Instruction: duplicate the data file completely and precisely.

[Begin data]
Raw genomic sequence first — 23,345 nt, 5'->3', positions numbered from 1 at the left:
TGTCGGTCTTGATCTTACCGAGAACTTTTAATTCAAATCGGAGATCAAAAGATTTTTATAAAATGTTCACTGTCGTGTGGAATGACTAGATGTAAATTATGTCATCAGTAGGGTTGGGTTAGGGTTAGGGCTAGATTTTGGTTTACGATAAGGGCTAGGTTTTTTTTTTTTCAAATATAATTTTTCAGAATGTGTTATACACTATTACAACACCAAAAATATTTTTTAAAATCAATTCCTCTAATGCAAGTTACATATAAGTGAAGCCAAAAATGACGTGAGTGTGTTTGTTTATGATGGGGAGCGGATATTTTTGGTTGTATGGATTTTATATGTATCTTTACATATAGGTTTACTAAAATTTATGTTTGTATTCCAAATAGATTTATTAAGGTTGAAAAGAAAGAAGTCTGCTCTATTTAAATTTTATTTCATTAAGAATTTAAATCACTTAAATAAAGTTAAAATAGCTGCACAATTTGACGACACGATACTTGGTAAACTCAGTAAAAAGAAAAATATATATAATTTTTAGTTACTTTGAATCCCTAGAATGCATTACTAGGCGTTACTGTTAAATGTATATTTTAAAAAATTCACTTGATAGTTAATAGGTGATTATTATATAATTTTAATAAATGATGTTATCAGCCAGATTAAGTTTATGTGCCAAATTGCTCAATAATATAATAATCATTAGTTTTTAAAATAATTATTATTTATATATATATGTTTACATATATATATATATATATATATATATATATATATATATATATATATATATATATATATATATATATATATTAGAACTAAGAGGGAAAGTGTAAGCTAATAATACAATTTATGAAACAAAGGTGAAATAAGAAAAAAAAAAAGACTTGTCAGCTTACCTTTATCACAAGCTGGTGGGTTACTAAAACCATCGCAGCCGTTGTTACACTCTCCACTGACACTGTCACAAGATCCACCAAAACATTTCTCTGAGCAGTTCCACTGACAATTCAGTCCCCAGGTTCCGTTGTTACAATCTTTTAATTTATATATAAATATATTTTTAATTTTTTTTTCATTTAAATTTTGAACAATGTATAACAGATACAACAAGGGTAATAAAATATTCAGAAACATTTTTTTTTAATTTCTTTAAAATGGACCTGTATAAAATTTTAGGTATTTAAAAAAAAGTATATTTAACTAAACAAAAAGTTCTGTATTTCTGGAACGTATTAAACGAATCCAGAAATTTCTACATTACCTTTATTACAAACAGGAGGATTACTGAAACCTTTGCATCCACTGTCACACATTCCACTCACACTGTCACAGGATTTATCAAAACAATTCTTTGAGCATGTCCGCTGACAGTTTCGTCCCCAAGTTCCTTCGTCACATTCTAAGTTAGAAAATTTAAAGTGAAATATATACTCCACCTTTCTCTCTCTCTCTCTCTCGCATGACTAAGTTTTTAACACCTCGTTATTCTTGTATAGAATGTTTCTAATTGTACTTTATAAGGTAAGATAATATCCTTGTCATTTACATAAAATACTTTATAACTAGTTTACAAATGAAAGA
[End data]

Raw genomic sequence first — 23,345 nt, 5'->3', positions numbered from 1 at the left:
TGTCGGTCTTGATCTTACCGAGAACTTTTAATTCAAATCGGAGATCAAAAGATTTTTATAAAATGTTCACTGTCGTGTGGAATGACTAGATGTAAATTATGTCATCAGTAGGGTTGGGTTAGGGTTAGGGCTAGATTTTGGTTTACGATAAGGGCTAGGTTTTTTTTTTTTCAAATATAATTTTTCAGAATGTGTTATACACTATTACAACACCAAAAATATTTTTTAAAATCAATTCCTCTAATGCAAGTTACATATAAGTGAAGCCAAAAATGACGTGAGTGTGTTTGTTTATGATGGGGAGCGGATATTTTTGGTTGTATGGATTTTATATGTATCTTTACATATAGGTTTACTAAAATTTATGTTTGTATTCCAAATAGATTTATTAAGGTTGAAAAGAAAGAAGTCTGCTCTATTTAAATTTTATTTCATTAAGAATTTAAATCACTTAAATAAAGTTAAAATAGCTGCACAATTTGACGACACGATACTTGGTAAACTCAGTAAAAAGAAAAATATATATAATTTTTAGTTACTTTGAATCCCTAGAATGCATTACTAGGCGTTACTGTTAAATGTATATTTTAAAAAATTCACTTGATAGTTAATAGGTGATTATTATATAATTTTAATAAATGATGTTATCAGCCAGATTAAGTTTATGTGCCAAATTGCTCAATAATATAATAATCATTAGTTTTTAAAATAATTATTATTTATATATATATGTTTACATATATATATATATATATATATATATATATATATATATATATATATATATATATATATATATATATATATTAGAACTAAGAGGGAAAGTGTAAGCTAATAATACAATTTATGAAACAAAGGTGAAATAAGAAAAAAAAAAAGACTTGTCAGCTTACCTTTATCACAAGCTGGTGGGTTACTAAAACCATCGCAGCCGTTGTTACACTCTCCACTGACACTGTCACAAGATCCACCAAAACATTTCTCTGAGCAGTTCCACTGACAATTCAGTCCCCAGGTTCCGTTGTTACAATCTTTTAATTTATATATAAATATATTTTTAATTTTTTTTTCATTTAAATTTTGAACAATGTATAACAGATACAACAAGGGTAATAAAATATTCAGAAACATTTTTTTTTAATTTCTTTAAAATGGACCTGTATAAAATTTTAGGTATTTAAAAAAAAGTATATTTAACTAAACAAAAAGTTCTGTATTTCTGGAACGTATTAAACGAATCCAGAAATTTCTACATTACCTTTATTACAAACAGGAGGATTACTGAAACCTTTGCATCCACTGTCACACATTCCACTCACACTGTCACAGGATTTATCAAAACAATTCTTTGAGCATGTCCGCTGACAGTTTCGTCCCCAAGTTCCTTCGTCACATTCTAAGTTAGAAAATTTAAAGTGAAATATATACTCCACCTTTCTCTCTCTCTCTCTCTCGCATGACTAAGTTTTTAACACCTCGTTATTCTTGTATAGAATGTTTCTAATTGTACTTTATAAGGTAAGATAATATCCTTGTCATTTACATAAAATACTTTATAACTAGTTTACAAATGAAAGA